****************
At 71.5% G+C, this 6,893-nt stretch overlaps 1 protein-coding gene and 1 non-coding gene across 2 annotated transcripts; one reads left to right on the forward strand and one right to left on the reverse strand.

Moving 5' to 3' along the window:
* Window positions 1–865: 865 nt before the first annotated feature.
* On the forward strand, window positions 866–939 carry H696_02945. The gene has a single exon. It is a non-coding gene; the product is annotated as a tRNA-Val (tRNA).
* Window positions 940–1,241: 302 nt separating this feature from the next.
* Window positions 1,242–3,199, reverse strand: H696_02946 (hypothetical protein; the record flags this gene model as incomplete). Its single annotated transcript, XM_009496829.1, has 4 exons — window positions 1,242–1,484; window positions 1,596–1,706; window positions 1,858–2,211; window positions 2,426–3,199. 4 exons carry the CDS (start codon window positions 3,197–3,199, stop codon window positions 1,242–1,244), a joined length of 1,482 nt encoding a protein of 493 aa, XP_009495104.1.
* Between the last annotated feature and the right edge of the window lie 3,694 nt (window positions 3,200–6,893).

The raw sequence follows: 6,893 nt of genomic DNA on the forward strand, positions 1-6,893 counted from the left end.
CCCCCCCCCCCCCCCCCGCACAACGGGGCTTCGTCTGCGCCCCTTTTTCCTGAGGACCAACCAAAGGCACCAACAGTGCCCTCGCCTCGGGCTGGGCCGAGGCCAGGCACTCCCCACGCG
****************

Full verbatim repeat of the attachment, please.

At 71.5% G+C, this 6,893-nt stretch overlaps 1 protein-coding gene and 1 non-coding gene across 2 annotated transcripts; one reads left to right on the forward strand and one right to left on the reverse strand.

Moving 5' to 3' along the window:
* Window positions 1–865: 865 nt before the first annotated feature.
* On the forward strand, window positions 866–939 carry H696_02945. The gene has a single exon. It is a non-coding gene; the product is annotated as a tRNA-Val (tRNA).
* Window positions 940–1,241: 302 nt separating this feature from the next.
* Window positions 1,242–3,199, reverse strand: H696_02946 (hypothetical protein; the record flags this gene model as incomplete). Its single annotated transcript, XM_009496829.1, has 4 exons — window positions 1,242–1,484; window positions 1,596–1,706; window positions 1,858–2,211; window positions 2,426–3,199. 4 exons carry the CDS (start codon window positions 3,197–3,199, stop codon window positions 1,242–1,244), a joined length of 1,482 nt encoding a protein of 493 aa, XP_009495104.1.
* Between the last annotated feature and the right edge of the window lie 3,694 nt (window positions 3,200–6,893).

The raw sequence follows: 6,893 nt of genomic DNA on the forward strand, positions 1-6,893 counted from the left end.
CCCCCCCCCCCCCCCCCGCACAACGGGGCTTCGTCTGCGCCCCTTTTTCCTGAGGACCAACCAAAGGCACCAACAGTGCCCTCGCCTCGGGCTGGGCCGAGGCCAGGCACTCCCCACGCG